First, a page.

University at Buffalo Crosby Hall
Pathfinder is providing mechanical, plumbing and fire protection engineering and energy modeling for the renovation of the historic 76,000 sq. ft. building, which houses the School of Architecture and Planning. This project is being designed to — at a minimum — meet the SUCF Directive 1B-2 Deep Energy Retrofit target, and the goal of LEED Gold certification. Pathfinder has performed extensive energy analyses to compare various HVAC system options and how the existing campus central plants operate maximize the energy efficiencies for Crosby Hall and the South Campus chilled water loop. Pathfinder has made it a priority to ensure all stakeholder’s questions and concerns have been addressed and any nuances to each system were fully discussed with SUCF and Campus personnel.
With the Campus, Pathfinder identified and partially designed a mechanical system option that meets the Fund’s 1-B2 directive and complies with the SUNY Chancellor’s and the State’s overarching goals of fully electrifying buildings and eliminating the need for fossil fuel heating. This option, utilizing water source heat pumps tied into the existing campus chilled water loop, is innovative in how it utilizes the existing campus central chilled water plants and piping loop while removing the need for steam heat — while staying within the project budget.
Three potential mechanical systems were analyzed: Variable Air Volume with Reheat (VAV-RH), Water-Loop Heat Pumps (WLHP) and Fan Coil Units (FCU). A whole building analysis considered envelope upgrades (roof, exterior walls and windows), enhanced lighting and controls, and low-flow fixtures. All potential systems reduced the EUI to below 50 kBtu/sf-yr. The energy model shows that the WLHP system had the lowest operating EUI of 25.7 kBtu/sf-yr and provided an all-electric option using the central chilled water plant. The FCU option provided the next lowest EUI of 33.5 kBtu/sf-yr and takes advantage of the existing steam and chilled water plants on South Campus. In addition, deep energy savings target goals could be achieved using a VAV-RH system with an estimated operating EUI of 41.0 kBtu/sf-yr. Energy analysis aided design discussions, indicating the multiple paths to meet deep energy retrofit target goals.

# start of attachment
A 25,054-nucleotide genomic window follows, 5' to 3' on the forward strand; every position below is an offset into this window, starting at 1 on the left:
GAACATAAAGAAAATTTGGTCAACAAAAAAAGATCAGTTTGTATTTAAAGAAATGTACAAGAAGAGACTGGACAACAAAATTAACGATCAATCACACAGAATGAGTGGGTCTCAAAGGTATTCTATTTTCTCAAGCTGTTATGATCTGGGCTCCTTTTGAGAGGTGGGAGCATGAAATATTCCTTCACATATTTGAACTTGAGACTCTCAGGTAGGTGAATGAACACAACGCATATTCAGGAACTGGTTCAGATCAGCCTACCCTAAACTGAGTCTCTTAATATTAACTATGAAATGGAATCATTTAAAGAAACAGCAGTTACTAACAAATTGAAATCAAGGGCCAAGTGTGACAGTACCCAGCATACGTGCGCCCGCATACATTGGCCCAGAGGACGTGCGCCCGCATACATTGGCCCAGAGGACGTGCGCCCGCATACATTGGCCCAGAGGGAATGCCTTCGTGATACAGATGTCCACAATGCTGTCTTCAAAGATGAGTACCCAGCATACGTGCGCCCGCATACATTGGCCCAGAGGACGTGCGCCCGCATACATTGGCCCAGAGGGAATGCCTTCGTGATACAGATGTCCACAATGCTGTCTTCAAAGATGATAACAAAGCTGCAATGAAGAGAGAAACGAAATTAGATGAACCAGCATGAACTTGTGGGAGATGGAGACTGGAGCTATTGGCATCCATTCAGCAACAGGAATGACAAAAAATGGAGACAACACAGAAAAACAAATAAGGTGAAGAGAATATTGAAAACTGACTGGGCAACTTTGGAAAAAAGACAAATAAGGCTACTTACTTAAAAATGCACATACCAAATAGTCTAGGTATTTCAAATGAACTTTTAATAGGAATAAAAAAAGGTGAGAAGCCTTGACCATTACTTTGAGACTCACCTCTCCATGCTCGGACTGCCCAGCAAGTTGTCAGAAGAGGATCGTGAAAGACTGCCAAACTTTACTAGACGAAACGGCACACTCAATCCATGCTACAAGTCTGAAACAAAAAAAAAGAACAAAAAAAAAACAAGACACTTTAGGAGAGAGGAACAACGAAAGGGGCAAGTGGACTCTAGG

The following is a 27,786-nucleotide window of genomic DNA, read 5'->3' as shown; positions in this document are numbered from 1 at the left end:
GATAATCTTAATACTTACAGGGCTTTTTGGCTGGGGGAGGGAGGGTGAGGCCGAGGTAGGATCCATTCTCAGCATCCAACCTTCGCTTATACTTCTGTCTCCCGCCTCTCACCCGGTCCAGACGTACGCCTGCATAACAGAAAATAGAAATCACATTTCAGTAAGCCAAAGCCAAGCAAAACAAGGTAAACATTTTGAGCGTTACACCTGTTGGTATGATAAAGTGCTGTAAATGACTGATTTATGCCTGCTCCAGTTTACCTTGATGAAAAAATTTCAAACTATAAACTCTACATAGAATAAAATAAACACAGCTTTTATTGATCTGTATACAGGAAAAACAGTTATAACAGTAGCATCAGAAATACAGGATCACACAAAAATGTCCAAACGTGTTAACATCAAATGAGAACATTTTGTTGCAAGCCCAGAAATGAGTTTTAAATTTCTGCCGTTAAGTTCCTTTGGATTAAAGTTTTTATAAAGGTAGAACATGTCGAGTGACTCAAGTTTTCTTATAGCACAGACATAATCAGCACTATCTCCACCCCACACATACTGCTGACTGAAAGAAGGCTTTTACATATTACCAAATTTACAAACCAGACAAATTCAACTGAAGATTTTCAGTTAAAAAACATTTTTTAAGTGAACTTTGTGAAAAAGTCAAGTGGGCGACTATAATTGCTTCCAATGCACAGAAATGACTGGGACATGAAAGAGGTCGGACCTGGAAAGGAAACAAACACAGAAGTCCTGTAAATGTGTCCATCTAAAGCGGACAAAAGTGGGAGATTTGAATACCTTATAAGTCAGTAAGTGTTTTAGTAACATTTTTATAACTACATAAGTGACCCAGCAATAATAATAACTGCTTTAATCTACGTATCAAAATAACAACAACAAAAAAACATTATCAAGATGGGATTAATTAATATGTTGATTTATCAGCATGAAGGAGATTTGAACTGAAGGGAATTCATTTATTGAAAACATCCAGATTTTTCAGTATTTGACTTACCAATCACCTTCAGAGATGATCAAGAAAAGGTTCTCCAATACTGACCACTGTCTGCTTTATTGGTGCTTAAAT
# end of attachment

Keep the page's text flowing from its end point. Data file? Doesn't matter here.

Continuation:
Mechanical design includes a full replacement of the existing HVAC systems with new mechanical equipment, ductwork, piping and DDC controls to tie into the existing campus BMS system. Plumbing and fire protection design includes a new domestic water and sanitary distribution piping to new fixture locations, new domestic hot water system, and an automatic sprinkler system on floors above the basement. New exterior perimeter drainage systems will address water infiltration issues in the basement.